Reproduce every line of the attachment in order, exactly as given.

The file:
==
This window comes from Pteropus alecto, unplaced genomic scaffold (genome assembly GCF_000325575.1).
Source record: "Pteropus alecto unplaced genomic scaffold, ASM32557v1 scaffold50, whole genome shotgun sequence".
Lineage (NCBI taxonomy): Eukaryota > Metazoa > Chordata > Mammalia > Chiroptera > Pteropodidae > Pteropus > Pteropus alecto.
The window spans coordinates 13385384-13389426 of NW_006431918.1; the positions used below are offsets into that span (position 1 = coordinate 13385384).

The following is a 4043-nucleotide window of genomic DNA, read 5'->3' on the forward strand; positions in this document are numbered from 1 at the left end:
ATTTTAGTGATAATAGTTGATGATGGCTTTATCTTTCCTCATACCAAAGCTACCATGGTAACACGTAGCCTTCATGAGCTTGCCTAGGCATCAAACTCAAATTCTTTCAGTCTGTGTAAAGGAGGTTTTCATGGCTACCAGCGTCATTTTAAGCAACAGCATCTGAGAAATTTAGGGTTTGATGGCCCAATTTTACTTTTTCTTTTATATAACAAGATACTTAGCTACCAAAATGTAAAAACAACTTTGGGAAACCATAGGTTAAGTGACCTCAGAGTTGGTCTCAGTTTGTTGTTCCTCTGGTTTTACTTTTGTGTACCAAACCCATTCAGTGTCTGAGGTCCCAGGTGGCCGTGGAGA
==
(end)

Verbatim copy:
This window comes from Pteropus alecto, unplaced genomic scaffold (genome assembly GCF_000325575.1).
Source record: "Pteropus alecto unplaced genomic scaffold, ASM32557v1 scaffold50, whole genome shotgun sequence".
Lineage (NCBI taxonomy): Eukaryota > Metazoa > Chordata > Mammalia > Chiroptera > Pteropodidae > Pteropus > Pteropus alecto.
The window spans coordinates 13385384-13389426 of NW_006431918.1; the positions used below are offsets into that span (position 1 = coordinate 13385384).

The following is a 4043-nucleotide window of genomic DNA, read 5'->3' on the forward strand; positions in this document are numbered from 1 at the left end:
ATTTTAGTGATAATAGTTGATGATGGCTTTATCTTTCCTCATACCAAAGCTACCATGGTAACACGTAGCCTTCATGAGCTTGCCTAGGCATCAAACTCAAATTCTTTCAGTCTGTGTAAAGGAGGTTTTCATGGCTACCAGCGTCATTTTAAGCAACAGCATCTGAGAAATTTAGGGTTTGATGGCCCAATTTTACTTTTTCTTTTATATAACAAGATACTTAGCTACCAAAATGTAAAAACAACTTTGGGAAACCATAGGTTAAGTGACCTCAGAGTTGGTCTCAGTTTGTTGTTCCTCTGGTTTTACTTTTGTGTACCAAACCCATTCAGTGTCTGAGGTCCCAGGTGGCCGTGGAGA